Federal Student Loans
You must meet certain requirements to qualify for Federal Student Aid, see requirements. If you are eligible for federal aid, you can apply for assistance by completing the Free Application for Federal Student Aid (FAFSA). You must complete FAFSA yearly to be offered assistance.
- Automatically offered with the completion of the FAFSA.
- Maximum Loan amount $20,500 if you have not borrowed the aggregate maximum of $224,000
- Origination fee of 1.057% is charged by the government prior to disbursement
- Fixed interest rate of 5.28% (interest accrues at the time of disbursement)
- Repayment begins 6 months after graduation, termination of enrollment or once you become less than half-time
- Promissory note must be completed
- Cycle to apply opens yearly in June each academic year
- Maximum loan amount awarded is up to the cost of attendance minus any other aid (Must complete the FAFSA first before applying)
- Origination fee of 4.228% is charged by the government prior to disbursement
- Fixed interest rate of 6.28% (interest accrues at the time of disbursement)
- Repayment begins immediately, with provisions for deferment while enrolled greater than half-time.
If you must borrow a student loan, students are strongly encouraged to first consider borrowing from the federal student loan programs by completing FAFSA. Federal student loans tend to have lower interest rates and better borrower benefits than what private student loan lenders can offer. Federal student loans also offer repayment plans that private loans tend not to offer, such as Income-Driven Repayment.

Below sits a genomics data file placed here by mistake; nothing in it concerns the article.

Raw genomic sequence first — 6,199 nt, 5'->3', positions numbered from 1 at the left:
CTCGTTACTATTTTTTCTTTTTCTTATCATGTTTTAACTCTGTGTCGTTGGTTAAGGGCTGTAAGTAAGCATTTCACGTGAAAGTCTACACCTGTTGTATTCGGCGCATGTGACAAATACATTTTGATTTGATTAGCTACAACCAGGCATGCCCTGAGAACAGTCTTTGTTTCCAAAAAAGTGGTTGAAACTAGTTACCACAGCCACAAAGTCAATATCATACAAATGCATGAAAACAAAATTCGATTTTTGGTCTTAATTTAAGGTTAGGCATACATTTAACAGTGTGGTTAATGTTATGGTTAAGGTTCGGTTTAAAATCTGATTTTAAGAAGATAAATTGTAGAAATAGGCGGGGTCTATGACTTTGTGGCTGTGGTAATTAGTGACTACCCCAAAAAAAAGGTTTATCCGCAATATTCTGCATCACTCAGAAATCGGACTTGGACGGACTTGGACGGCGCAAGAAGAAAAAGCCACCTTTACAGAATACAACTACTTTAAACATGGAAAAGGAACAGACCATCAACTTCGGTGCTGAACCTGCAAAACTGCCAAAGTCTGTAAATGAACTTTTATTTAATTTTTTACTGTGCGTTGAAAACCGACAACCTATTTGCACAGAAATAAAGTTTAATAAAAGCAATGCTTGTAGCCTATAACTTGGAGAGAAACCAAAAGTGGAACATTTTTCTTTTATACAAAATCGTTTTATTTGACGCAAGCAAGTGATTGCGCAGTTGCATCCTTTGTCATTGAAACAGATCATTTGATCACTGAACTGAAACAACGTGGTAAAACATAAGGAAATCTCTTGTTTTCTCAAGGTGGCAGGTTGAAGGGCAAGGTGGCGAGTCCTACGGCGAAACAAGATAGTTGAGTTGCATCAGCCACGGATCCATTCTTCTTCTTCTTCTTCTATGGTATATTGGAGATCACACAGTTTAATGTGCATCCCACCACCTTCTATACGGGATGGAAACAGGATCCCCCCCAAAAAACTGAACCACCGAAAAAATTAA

- VCU will not recommend nor endorse any private student loan lender to students. Students are encouraged to compare respective lender borrowing terms and conditions. VCU accepts all non-federal private student loan lenders who will offer you a loan. Most lenders will send the loan proceeds to VCU electronically to disburse to your account.
- Credit checks are required for a private student loan, and also for their co-signer. These credit checks are known as "hard inquiries." A hard inquiry could lower your scores by a few points, or it may have a negligible effect on your credit scores. In most cases, a single hard inquiry is unlikely to play a huge role in whether you're approved for a loan.
- Not all private lenders offer loans for international/DACA/undocumented students. However, there are some lenders that do. Should you be concerned about this, you should check with your lender to see if they have an option that best meets the needs of you and your family.
More information on private loans can be viewed here.